How to Donate Your Body to Science

How to Donate Your Body to Science

The question of whole body donation often arises when people are making end of life decisions. People who suffer from or have lost loved ones to debilitating diseases often consider whole body donation as a way to ease future suffering of others. Body donation is also considered by those who have personally benefited from medical research or advances enabled by the donation of others.

For many, living a life of purpose includes planning for purpose in death. Whole body donation enables advances in medical research and technology that can improve the quality of life for patients today and for future generations.

Yet there is a gap between those who want to donate and those who actually do. One of the reasons for this gap is a lack of knowledge about whole body donation and the process. 90% of Americans say they support donation of organs and tissue, but only 30% know how to go about it.

What is whole body donation?

Whole body donation differs from organ donation in that organ donors provide working organs for transplant into other living people, while whole body donation enables researchers to use human tissue for medical research and training. Medical research includes investigation into cures and treatments for diseases, improvements in prosthetic technology and development of new surgical equipment. Additionally, whole body donation enables surgeons to train on new surgical techniques and it allows doctors and first responders to learn life-saving procedures. Organ donors can also be whole body donors.

Things you might not know about whole body donation

  • There is no age limit
  • You can donate your body if your body isn’t “healthy”
  • You can still get cremated remains after body donation
  • Donation is FREE through Science Care, and includes FREE cremation, transport of the body and filing of the death certificate – saving potentially thousands of dollars in funeral costs
  • Pre-registration is not required
  • Science Care plants a tree in honor of each donor on the one-year anniversary of donation through its Memory in Nature collaboration.
  • A pre-screening process is available for hospice patience through Science Care’s Hope Program
  • Most major religions in the United States support organ donation and consider donation as the final act of love and generosity toward others.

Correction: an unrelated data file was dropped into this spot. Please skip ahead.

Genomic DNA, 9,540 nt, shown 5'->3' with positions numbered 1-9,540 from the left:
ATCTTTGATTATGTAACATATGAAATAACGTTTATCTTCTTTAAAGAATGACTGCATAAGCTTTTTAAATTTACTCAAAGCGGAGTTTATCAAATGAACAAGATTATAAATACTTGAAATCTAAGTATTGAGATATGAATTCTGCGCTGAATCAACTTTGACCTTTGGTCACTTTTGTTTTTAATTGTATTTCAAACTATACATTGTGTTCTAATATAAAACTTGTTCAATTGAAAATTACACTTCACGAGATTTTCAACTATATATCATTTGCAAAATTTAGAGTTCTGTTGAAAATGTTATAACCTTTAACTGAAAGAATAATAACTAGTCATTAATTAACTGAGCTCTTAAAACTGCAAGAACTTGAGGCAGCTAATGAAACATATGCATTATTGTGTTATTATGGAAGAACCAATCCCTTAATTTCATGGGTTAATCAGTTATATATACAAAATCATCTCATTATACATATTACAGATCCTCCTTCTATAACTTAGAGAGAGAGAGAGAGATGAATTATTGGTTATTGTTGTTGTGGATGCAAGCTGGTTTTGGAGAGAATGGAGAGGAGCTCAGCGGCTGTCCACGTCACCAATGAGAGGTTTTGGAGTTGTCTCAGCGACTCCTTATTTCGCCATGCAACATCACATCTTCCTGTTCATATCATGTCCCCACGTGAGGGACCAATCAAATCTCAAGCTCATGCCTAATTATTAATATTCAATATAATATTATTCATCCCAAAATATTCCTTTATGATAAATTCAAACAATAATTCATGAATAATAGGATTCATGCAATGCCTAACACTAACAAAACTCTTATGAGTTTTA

• Many more questions can be answered here

What kind of research will be done with my body?

The kind of research done depends on the research needs at the time of passing. Science Care maintains strict privacy for donors and researchers. Actual research projects are not shared with donor families and names of donors are not shared with medical researchers. Science Care provides donor families with information about the types of medical research that were in process at time of donation.

How do I donate my body to science?

First, screen whole body donation programs for key qualities such as AATB accreditation. The next step is to register. This is easy to do and it does not involve a commitment or a contract. Join the Science Care registry online, or call any time 24 hours a day at 800.417.3747.

You will receive a card for your wallet and extras to give to family and friends.

Note: Preregistration is helpful, but not required.

Tell your family and friends about your wish to donate your body to science. They will be the ones making decisions after you pass, so it’s important that you let them know what you want, and who they should call. The promise of life enabled by whole body donation can make a difficult subject easier to talk about.

You can also refer your family members to the Science Care website, which answers many questions.

Whole body donation can alleviate financial burden at end of life and can benefit donor families in times of need. It is a selfless gift to future generations, and Science Care works to make registration easy and informative and to make the process trouble free for donor families during a difficult time.

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